Tuesday’s Forum

Steven L. Taylor
About Steven L. Taylor
Steven L. Taylor is a Professor of Political Science and a College of Arts and Sciences Dean. His main areas of expertise include parties, elections, and the institutional design of democracies. His most recent book is the co-authored A Different Democracy: American Government in a 31-Country Perspective. He earned his Ph.D. from the University of Texas and his BA from the University of California, Irvine. He has been blogging since 2003 (originally at the now defunct Poliblog). Follow Steven on Twitter


  1. Mu Yixiao says:

    {tap, tap}


  2. @Mu Yixiao: Indeed.

  3. Scott says:

    OK, I posted my first comment under the new process (I registered with no problem yesterday and can log in today) in This is What War Crimes Look Like and it went into moderation. Is that intentional? Is there something else I need to do? Thanks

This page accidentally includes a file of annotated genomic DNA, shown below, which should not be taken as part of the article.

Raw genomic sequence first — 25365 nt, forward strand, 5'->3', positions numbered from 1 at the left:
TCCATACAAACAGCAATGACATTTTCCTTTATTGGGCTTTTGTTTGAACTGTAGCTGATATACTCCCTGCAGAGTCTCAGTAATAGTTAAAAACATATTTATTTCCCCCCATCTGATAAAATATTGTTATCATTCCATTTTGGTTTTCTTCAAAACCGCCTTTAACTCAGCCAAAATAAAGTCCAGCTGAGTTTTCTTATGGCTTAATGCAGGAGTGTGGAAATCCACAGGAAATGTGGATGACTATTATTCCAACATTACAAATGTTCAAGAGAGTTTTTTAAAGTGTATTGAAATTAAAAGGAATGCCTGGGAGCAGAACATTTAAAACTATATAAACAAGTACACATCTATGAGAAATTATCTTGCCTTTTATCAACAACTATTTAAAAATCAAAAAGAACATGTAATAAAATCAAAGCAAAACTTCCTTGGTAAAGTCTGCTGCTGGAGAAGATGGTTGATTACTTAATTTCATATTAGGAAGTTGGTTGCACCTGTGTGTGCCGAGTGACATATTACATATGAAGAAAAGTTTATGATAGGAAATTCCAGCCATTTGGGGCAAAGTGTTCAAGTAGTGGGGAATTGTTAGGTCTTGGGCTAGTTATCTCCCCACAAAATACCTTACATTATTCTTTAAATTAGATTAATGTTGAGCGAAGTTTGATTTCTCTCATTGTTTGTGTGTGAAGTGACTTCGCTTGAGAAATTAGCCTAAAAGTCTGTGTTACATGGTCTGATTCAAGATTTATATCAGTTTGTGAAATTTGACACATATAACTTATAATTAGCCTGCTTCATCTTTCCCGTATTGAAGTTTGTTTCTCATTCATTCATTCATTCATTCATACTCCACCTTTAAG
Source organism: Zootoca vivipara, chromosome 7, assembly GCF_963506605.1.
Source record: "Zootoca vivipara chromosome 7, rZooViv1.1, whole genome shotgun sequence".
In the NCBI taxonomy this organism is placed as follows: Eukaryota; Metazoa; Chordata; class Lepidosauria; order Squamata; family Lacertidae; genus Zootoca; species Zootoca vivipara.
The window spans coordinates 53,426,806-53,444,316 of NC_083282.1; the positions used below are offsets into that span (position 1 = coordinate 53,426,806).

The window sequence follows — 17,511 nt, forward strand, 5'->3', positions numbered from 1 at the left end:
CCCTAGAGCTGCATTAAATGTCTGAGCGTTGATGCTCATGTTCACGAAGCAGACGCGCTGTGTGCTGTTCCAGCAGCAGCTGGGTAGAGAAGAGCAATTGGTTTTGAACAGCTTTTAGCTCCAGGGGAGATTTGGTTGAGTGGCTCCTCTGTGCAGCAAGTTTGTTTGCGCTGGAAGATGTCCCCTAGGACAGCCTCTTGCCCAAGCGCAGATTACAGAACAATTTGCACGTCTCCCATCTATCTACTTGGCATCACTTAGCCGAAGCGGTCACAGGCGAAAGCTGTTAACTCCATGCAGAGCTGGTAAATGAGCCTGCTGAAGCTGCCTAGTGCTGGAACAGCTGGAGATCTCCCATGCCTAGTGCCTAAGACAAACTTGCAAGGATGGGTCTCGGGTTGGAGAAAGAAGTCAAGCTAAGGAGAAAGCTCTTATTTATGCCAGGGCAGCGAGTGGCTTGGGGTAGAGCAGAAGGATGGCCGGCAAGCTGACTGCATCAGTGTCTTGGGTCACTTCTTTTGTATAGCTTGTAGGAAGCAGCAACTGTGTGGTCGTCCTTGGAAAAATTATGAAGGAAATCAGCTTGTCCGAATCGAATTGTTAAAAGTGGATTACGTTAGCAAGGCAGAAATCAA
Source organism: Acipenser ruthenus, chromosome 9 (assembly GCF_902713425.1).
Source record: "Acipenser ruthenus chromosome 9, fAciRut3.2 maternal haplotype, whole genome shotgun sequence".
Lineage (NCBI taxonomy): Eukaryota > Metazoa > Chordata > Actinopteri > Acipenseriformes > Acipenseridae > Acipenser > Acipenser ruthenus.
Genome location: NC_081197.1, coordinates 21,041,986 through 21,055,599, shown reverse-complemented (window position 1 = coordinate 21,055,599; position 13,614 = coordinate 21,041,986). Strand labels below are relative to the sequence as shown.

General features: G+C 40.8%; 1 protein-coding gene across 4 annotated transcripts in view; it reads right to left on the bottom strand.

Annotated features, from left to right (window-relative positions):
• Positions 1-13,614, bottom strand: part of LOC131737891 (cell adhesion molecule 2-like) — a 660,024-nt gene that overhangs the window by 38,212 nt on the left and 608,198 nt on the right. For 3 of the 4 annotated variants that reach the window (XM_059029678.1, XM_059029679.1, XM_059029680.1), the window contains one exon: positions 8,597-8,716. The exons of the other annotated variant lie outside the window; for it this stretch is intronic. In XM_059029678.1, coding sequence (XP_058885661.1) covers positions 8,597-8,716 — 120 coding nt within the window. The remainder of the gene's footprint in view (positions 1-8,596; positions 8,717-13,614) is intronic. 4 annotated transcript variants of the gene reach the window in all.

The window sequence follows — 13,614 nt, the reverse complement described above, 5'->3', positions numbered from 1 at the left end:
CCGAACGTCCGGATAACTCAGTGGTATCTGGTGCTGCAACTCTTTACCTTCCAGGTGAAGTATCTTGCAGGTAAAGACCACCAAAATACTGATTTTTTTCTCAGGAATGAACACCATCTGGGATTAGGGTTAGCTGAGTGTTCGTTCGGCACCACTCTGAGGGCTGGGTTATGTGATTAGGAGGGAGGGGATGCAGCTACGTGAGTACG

4. MarkedMan says:

    In the “but you can never get your name back” department, Talking Points Memo is reporting that Trump kept the investigation into the Clinton’s charity open long after everyone involved realized there was nothing there:

    Newly released documents and interviews with former department officials show that the investigation stretched long past when F.B.I. agents and prosecutors knew it was a dead end. The conclusion of the case, which centered on the Clinton Foundation’s dealings with foreign donors when Mrs. Clinton served as secretary of state under President Barack Obama, has not previously been reported.

    In 2015 and 2016 when posters and commenters on this site were claiming that “everyone knew” Hillary was corrupt, I would point out that she and Bill were two of the most investigated people in politics and had been charged with exactly nothing in all those years of investigations. When I asked for evidence of corruption, it was “everyone knows the Clinton charity is corrupt, it’s obvious.”